Is Chat GPT Safe: How ChatGPT Can Turn Anyone into a Threat Actor
Artificial Intelligence tools are becoming increasingly popular ranging from AI generated art to stories with a basic prompt. ChatGPT is the latest innovation of this idea, allowing a user to have human-like conversations using AI. There are growing concerns about the potential for AI-powered cyber attacks, and whether or not AI technologies like ChatGPT can be used by threat actors to launch malicious campaigns will be discussed in this article.
It is built around reinforcement learning, adapting from every use for purposes such as writing emails, creating scripts, assisting with code and more. Currently, ChatGPT is free to anyone with an OpenAI account making it available to anyone with a device and email. With instant access for anyone and over one million users, this opens the door to malicious actors as well.
What is ChatGPT?
What ChatGPT Is Capable Of
The power of ChatGPT is well documented. New York banned ChatGPT out of fear of cheating, and Google worries it may be a direct competitor to their search engine. The most worrying aspect of ChatGPT is the program being abused by malicious hackers. Not just malicious hackers with a strong technical background, but those with little to no experience at all. Quickly, researchers and cybersecurity anatalists began to stress-test this AI tool, pushing to see how far it could go. Israeli team Check Point found that when ChatGPT was combined with OpenAI’s code-writing system, ChatGPT would write a phishing email carrying malicious data. There are limitations to this system, as ChatGPT will not simply “create phishing emails” or comply with other malicious intent prompts. Although it is not impossible as team Check Point demonstrated. Rather than asking ChatGPT to write a phishing email, users found a method of twisting words to retrieve what they want indirectly. This adds a layer of complexity, but with trial and error it is possible for anyone to do this.
How Anyone Could Become a Threat Actor with ChatGPT
Along with research and cybersecurity teams digging hard into ChatGPT’s capabilities, hidden forums across the web have begun their own testing, creating malicious content using ChatGPT. An information stealer was created through ChatGPT, scanning for photos, PDF, and Microsoft Office documents, then copying and sending them over the Internet. Another user created an encryption tool to automatically decrypt or encrypt a machine. If altered, it could turn the code into ransomware. One last notable example was the use of the program for direct financial gain. Using a combination of ChatGPT and an OpenAI, users are able to create believable products to then sell on legitimate marketplaces like Etsy, possibly raking in thousands of dollars daily. For some of these users, it was their first time writing any code. While ChatGPT will not answer direct prompts to create phishing emails or ransomware attacks, it makes it possible for anyone to become a threat actor.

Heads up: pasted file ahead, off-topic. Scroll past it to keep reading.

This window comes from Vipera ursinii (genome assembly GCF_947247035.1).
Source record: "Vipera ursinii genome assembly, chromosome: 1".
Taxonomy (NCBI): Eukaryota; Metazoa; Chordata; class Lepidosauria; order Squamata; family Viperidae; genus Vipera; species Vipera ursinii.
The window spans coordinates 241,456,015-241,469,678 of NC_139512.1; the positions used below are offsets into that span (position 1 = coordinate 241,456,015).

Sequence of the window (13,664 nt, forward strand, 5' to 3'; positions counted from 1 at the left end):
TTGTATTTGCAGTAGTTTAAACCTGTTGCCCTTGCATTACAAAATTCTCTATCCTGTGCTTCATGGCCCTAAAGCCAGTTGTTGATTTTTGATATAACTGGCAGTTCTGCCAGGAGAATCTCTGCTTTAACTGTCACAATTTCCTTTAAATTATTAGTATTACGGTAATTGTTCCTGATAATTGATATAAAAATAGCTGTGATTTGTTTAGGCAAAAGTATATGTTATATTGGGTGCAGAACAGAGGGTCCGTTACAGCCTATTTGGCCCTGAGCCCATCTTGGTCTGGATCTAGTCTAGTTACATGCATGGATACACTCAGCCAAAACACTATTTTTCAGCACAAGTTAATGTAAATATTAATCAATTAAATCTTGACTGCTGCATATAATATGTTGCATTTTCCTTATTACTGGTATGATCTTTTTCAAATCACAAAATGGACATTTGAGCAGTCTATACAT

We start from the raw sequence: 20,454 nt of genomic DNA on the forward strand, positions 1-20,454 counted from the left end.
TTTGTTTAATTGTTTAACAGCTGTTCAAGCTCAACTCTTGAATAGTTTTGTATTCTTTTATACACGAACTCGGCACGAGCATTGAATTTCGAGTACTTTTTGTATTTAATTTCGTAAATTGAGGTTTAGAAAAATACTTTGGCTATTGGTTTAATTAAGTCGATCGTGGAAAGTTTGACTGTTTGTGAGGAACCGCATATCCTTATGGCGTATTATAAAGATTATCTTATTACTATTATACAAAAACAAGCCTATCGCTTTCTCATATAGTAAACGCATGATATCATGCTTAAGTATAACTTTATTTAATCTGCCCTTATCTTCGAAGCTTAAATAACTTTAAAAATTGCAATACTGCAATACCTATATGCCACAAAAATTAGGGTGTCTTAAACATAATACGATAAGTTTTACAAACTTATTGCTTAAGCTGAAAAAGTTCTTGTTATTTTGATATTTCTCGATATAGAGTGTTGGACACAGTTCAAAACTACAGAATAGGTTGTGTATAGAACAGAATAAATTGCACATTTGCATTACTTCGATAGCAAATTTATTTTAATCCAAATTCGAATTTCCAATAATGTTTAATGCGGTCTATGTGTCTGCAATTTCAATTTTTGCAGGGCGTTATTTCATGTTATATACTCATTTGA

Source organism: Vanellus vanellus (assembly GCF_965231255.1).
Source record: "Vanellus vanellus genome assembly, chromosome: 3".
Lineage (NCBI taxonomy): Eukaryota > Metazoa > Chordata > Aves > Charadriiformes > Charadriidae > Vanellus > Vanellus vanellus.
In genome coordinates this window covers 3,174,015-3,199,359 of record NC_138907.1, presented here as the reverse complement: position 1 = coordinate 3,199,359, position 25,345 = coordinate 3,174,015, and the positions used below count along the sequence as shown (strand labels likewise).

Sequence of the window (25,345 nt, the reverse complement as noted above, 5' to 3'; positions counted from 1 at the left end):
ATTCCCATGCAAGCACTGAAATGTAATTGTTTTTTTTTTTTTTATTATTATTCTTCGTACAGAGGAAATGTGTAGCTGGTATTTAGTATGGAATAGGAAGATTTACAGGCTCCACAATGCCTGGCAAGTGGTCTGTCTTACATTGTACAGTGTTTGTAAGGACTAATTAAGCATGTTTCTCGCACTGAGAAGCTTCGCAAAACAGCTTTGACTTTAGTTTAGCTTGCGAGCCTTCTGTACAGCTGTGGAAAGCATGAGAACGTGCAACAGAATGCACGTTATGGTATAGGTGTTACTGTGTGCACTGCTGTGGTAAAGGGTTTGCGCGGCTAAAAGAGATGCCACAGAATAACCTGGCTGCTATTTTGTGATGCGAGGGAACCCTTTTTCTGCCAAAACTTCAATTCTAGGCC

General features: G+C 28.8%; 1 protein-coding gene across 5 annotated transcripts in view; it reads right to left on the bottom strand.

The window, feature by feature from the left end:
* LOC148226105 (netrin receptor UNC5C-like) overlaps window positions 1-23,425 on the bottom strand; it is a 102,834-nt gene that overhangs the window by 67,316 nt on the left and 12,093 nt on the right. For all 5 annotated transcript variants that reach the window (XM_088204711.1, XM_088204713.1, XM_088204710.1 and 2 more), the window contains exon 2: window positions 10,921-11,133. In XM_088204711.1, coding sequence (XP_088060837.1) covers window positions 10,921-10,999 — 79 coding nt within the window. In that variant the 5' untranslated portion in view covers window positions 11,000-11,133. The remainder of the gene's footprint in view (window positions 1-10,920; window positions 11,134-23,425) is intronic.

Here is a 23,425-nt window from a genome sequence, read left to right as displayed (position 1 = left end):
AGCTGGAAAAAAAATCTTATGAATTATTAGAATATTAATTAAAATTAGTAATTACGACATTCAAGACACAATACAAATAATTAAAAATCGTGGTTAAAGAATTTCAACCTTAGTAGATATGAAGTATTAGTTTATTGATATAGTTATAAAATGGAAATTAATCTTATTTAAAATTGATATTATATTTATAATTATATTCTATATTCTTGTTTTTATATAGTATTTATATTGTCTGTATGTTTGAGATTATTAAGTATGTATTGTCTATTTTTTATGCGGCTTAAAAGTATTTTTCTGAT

Protecting Against Attacks
The threat of cybersecurity risks is on the rise and the contribution of ChatGPT to malicious hacking certainly won’t help. While developing these attacks is new territory, at the end of the day, these are still phishing, ransomware, and general cybersecurity attacks.
Implementing email security best practices is critical in protecting against these threats. Beware of common malicious tactics and do not click links from messages you are not familiar with. Training employees, backing up important data and having solid email encryption are the right steps to protecting any business of any size.
Businesses can outsource email protection for additional security against these threats.
Cyberattacks are becoming increasingly common and the way they develop is ever-changing. Now with tools like ChatGPT, anyone can teach themselves malicious tactics to carry out cyberattacks. Many countries like China and Russia have flat-out banned ChatGPT and schools across the United States have begun to roll out banning the program from use. ChatGPT may be a technical feat of innovation, but in its current state it is too young and has not been adapted to subvert the issues of creating malicious content. With the emergence of ChatGPT, staying on top of email security best practices has never been more important.